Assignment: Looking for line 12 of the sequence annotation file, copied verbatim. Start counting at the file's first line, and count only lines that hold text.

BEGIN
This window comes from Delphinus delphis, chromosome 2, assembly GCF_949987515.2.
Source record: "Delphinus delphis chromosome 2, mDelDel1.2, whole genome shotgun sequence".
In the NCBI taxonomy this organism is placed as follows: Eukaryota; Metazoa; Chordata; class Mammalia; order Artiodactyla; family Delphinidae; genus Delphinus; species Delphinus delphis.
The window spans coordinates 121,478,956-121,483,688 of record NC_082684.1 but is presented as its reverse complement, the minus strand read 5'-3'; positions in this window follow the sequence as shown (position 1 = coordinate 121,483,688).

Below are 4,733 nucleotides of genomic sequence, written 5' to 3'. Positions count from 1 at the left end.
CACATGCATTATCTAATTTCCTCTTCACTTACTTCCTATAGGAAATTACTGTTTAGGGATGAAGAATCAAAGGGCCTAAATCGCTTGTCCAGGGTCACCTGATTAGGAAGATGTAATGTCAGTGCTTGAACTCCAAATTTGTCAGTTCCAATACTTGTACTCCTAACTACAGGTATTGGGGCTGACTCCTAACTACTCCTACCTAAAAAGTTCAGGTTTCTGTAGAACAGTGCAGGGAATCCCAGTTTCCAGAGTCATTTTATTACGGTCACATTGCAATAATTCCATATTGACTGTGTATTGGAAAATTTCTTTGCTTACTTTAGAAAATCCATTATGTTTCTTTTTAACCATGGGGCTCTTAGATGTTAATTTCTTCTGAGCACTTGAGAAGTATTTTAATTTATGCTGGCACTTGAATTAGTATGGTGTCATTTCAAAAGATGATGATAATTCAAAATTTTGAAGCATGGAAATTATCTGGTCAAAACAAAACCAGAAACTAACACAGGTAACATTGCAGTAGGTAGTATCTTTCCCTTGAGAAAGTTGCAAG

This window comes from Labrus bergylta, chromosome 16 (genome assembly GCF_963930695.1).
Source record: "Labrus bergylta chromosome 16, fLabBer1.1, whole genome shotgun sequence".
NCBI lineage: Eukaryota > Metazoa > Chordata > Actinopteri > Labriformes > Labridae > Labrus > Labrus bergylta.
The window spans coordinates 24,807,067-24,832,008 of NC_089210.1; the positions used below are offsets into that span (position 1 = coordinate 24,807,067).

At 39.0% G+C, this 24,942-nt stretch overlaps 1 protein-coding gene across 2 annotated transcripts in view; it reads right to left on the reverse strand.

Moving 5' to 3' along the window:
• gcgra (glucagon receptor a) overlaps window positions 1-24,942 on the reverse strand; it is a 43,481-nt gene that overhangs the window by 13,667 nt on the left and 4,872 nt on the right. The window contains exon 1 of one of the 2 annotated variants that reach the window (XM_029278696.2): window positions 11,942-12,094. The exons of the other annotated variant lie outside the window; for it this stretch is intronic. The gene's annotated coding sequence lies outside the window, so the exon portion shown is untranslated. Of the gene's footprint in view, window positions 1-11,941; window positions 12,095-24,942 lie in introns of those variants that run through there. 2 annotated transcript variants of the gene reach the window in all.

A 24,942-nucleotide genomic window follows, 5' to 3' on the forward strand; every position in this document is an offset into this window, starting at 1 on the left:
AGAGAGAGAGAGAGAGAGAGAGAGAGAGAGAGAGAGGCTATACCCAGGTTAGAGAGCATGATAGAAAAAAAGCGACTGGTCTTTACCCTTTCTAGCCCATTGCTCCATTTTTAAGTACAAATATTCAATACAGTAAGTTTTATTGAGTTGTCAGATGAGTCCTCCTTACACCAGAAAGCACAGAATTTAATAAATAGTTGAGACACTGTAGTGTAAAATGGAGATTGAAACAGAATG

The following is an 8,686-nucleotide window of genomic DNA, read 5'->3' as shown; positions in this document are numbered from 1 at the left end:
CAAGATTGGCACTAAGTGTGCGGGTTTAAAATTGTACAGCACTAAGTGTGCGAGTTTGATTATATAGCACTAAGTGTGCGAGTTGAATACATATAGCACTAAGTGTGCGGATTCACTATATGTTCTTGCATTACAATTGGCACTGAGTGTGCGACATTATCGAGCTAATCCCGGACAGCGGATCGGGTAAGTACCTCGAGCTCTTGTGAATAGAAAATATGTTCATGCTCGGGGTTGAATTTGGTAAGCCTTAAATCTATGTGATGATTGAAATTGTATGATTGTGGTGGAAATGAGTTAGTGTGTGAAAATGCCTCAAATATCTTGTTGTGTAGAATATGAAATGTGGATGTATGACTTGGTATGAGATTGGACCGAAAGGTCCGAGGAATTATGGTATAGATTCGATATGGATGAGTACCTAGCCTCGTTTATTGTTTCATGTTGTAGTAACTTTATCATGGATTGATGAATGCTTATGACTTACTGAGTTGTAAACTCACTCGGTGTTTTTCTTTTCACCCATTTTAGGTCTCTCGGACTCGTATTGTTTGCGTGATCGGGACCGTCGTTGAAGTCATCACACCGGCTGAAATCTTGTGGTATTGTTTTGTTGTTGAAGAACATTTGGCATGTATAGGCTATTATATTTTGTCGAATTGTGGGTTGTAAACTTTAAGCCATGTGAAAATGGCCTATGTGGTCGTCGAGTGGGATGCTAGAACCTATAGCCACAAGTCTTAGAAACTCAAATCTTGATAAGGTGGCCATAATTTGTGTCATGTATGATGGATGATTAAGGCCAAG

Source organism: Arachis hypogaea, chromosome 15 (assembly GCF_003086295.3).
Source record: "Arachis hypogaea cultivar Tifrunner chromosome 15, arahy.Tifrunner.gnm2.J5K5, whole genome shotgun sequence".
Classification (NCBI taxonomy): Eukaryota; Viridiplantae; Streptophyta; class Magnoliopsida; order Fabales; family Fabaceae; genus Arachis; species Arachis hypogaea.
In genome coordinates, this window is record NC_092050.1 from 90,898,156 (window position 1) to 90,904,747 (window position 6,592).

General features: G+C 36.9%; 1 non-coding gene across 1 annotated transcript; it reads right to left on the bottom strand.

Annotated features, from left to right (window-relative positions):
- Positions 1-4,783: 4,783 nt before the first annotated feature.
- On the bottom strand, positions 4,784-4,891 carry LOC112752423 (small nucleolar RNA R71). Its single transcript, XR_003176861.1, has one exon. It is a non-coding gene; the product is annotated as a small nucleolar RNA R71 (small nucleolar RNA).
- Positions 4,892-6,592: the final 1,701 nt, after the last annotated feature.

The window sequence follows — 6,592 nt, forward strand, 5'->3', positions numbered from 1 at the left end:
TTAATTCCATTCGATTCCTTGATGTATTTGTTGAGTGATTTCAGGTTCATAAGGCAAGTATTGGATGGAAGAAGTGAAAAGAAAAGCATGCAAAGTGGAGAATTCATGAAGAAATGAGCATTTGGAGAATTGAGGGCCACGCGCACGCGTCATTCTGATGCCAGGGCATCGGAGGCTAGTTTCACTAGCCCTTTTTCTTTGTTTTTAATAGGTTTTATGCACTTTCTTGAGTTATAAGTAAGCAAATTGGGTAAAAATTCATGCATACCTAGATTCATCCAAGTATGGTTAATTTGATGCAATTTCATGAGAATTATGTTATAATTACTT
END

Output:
Moving 5' to 3' along the window: